Mulan’s $30 price tag: Disney rolls the dice

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Disney Enterprises/ Tribune News Service

Stephen Lambros, Staff Writer

Out of all the blockbuster movies looking to be released in 2020, Disney’s live-action remake of Mulan is perhaps the unluckiest. The film was set to release in theaters on March 27th, 2020, a mere week or two before the COVID-19 pandemic ensured the closing of cinemas nationwide. After a barrage of delays, Disney has decided to release the film on their streaming service, Disney+, but with a catch: viewers must pay $30, the price of two or three theater tickets, to watch the film on top of the paid subscription viewers already have to pay. It’s an understandable move on Disney’s part, but it’s not without its pros and cons.

Firstly, by releasing this film via streaming rather than going ahead with theatrical exhibition, Disney is making the tactful choice of appealing to families’ interest. Slowly but surely, movie theaters across the nation are beginning to open according to state guidelines—but families are among the last demographic clamoring to attend theaters during a pandemic. As cases of the COVID-19 virus continue to rise, families wishing to keep their loved ones safe now have a blockbuster film to enjoy on movie night. The novelty of a big film readily available through streaming may be hard to resist—and at a time when ticket and concession prices continue to skyrocket, families may very well see $30 as a ‘steal’ of a price worth taking advantage of.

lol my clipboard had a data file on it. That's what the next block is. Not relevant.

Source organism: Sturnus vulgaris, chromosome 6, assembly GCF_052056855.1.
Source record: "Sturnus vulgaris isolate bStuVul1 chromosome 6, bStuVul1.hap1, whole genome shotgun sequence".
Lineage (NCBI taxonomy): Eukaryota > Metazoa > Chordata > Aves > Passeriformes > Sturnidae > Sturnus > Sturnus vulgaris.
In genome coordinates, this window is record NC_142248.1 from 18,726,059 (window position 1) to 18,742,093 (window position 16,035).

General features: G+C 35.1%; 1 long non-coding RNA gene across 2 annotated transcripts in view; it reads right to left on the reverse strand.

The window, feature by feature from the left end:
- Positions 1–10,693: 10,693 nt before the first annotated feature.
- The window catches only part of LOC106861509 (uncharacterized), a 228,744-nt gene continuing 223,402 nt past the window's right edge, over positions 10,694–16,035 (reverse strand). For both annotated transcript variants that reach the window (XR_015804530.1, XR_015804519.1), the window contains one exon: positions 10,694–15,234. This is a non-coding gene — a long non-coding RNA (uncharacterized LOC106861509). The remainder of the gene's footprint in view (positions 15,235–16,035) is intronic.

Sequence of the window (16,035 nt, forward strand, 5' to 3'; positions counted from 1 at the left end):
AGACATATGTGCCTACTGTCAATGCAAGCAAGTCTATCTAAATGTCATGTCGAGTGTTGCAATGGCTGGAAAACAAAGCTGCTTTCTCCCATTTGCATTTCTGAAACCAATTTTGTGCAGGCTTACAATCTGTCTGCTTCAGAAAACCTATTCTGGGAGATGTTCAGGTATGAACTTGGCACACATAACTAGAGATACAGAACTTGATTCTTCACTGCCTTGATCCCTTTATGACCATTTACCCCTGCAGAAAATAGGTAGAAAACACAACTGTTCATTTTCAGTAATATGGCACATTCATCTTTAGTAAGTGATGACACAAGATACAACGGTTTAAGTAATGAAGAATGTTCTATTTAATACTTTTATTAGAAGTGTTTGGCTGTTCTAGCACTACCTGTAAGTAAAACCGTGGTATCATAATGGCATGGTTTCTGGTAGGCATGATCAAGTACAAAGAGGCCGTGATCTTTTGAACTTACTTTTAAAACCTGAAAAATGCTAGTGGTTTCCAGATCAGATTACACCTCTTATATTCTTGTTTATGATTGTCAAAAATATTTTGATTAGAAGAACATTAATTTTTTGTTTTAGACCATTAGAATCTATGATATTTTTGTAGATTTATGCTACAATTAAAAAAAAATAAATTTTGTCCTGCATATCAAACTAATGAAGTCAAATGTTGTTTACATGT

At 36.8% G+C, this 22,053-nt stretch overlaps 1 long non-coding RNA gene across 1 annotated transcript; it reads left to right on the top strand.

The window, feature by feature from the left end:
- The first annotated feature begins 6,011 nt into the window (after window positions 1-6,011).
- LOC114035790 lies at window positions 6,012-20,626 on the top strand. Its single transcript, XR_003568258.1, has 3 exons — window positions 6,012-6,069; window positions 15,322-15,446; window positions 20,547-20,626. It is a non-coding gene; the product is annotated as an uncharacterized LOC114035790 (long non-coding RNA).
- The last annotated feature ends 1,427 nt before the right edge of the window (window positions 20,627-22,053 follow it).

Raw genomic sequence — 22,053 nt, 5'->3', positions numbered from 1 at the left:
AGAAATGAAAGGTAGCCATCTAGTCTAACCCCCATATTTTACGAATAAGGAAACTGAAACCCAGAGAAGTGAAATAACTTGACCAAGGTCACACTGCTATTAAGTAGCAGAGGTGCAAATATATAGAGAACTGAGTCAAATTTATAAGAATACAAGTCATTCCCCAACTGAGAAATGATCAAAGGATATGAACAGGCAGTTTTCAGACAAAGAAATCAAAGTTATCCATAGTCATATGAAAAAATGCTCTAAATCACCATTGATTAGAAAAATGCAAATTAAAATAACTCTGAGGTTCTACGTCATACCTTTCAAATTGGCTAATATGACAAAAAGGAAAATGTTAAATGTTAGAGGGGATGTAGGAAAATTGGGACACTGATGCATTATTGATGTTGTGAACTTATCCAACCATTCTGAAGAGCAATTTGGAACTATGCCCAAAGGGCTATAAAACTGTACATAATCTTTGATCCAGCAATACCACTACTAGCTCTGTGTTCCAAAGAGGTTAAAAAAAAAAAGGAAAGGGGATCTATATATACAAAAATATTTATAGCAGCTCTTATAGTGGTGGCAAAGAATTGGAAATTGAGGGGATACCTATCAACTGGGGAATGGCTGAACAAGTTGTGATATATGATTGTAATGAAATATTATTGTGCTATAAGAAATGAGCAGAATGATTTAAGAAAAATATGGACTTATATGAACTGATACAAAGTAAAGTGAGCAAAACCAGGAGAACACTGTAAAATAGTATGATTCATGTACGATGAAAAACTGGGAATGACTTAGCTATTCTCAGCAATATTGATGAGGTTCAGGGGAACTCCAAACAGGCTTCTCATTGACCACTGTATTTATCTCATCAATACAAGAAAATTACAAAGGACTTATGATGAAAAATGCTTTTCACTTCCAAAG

On the other hand, when Mulan appears alongside a plentiful selection of films by Disney, Marvel, Lucasfilm, and Pixar, many viewers will be tempted to watch one of the ‘free’ films they haven’t seen before instead of watching Mulan. It’s simple psychology: when presented with a costly option and a variety of ‘free’ options, viewers may be subconsciously motivated to gravitate toward the ‘free’ option—especially when customers pay a steep monthly price for the service itself. The comparison between Disney’s price and what ticket prices could have been seems promising—but it’s not guaranteed that the customers will consider that.

Furthermore, with its barrage of delays and early reviews that lean mixed, Mulan has unfortunately lost the buzz it’s been trying to sustain since March. We’re in a period where movie studios are beginning to find ways to release their films: Netflix is releasing high-quality originals, while the highly-acclaimed Christopher Nolan thriller Tenet is receiving attention as an inaugural release for the movie theaters choosing to reopen. Truth be told, more options are starting to appear—meaning Mulan may be in trouble if audiences decide to watch a film with superior reception.

This whole situation is bad for Mulan, as the film can be considered a high-stakes release. Not only does the film have a $200M production budget, but it also has an ensemble cast almost entirely comprised of Asian actors—a rarity in Hollywood blockbusters. If Mulan’s sales were to fall flat, executive producers may get the wrong idea about Asian-led ensemble films—which is exactly what an industry starving for diverse storytelling does not need.

It’s too soon to say whether Disney’s gambit will pay off in the long run. Perhaps the film is guaranteed to succeed because of its theatrical release in China. But regardless of the result, industry pundits and film enthusiasts nationwide will surely watch Mulan’s release with a close eye. In an age where the future of theatrical exhibition has been placed under question, Mulan’s release seems pivotal in testing the validity of alternate distribution methods such as VOD.